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NCJ Number: 186282 Find in a Library
Title: Annual Report on the State of the Drugs Problem in the European Union, 2000
Corporate Author: European Monitoring Centre for Drugs and Drug Addiction (EMCDDA)
Date Published: 2000
Page Count: 42
Sponsoring Agency: European Monitoring Centre for Drugs and Drug Addiction (EMCDDA)
Lisbon, 1249-289
Publication Number: ISBN 92-9168-097-4
Sale Source: European Monitoring Centre for Drugs and Drug Addiction (EMCDDA)
Cais do Sodré
Document: PDF
Type: Report (Annual/Periodic)
Format: Book (Softbound)
Language: English
Country: Luxemborg
Annotation: This 2000 annual report presents to the European Union (EU) and its Member States an overview of trends in drug use in Europe and its consequences, as well as trends in responses to drug use.
Abstract: Trends and consequences are reported for the use of cannabis, amphetamines and ecstasy, cocaine, heroin, and multiple drug use. Trends are also discussed for problem drug use and demand for treatment, drug-related deaths, drug-related infectious diseases, and other drug-related morbidity. Findings show that cannabis remains the most widely available and commonly used drug across the EU, with substantial increases in use during the 1990's. Amphetamines and ecstasy are the second most commonly used drugs in Europe. Following increases in the 1990's, ecstasy use apparently is stabilizing or even declining, while amphetamine use is stable or rising. The use of cocaine is increasing, particularly among socially active groups, and it is spreading to a broader population. Heroin dependence remains broadly stable, and patterns of weekend and recreational drug use increasingly involve combinations of illicit and licit drugs, including alcohol and tranquilizers. The number of acute drug-related deaths (overdoses or poisonings) has stabilized across the EU following marked increases in the second half of the 1980's and early 1990's. Trends in responses to drug use include the adoption of new drug strategies by Spain, France, Portugal and the United Kingdom, as well as by the EU itself. Drug prevention in schools, recreational settings, and among high-risk groups is a priority in all EU Member States. Reducing the harmful consequences of drug use is key to the drug strategies of many Member States. To cope with the increasing numbers and divergent needs of those seeking treatment for drug use, diversified patterns of care are being developed throughout the EU. Selected issues discussed in this report are substitution treatment, the prosecution of drug-related offenses, and problems facing women drug users and their children. 20 figures and 3 tables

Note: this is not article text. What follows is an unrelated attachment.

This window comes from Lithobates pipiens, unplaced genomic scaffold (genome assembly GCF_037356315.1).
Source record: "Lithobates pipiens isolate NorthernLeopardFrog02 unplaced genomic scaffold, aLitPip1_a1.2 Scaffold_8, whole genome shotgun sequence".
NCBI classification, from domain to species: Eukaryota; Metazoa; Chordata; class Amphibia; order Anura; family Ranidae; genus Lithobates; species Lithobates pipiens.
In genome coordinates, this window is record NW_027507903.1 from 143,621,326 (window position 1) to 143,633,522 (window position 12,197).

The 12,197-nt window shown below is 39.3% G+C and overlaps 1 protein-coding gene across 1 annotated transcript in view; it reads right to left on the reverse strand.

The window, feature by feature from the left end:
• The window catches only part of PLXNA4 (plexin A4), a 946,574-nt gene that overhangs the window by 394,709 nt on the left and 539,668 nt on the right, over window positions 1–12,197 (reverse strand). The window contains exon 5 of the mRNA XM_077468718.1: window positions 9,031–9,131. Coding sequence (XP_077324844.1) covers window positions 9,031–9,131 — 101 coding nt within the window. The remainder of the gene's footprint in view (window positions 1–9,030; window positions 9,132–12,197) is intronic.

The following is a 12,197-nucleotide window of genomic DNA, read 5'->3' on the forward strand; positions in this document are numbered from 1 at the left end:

Main Term(s): Drug Policy
Index Term(s): Amphetamines; Cocaine; Council of Europe; Drug use; Europe; Foreign drug law enforcement; Heroin; Marijuana; Trend analysis
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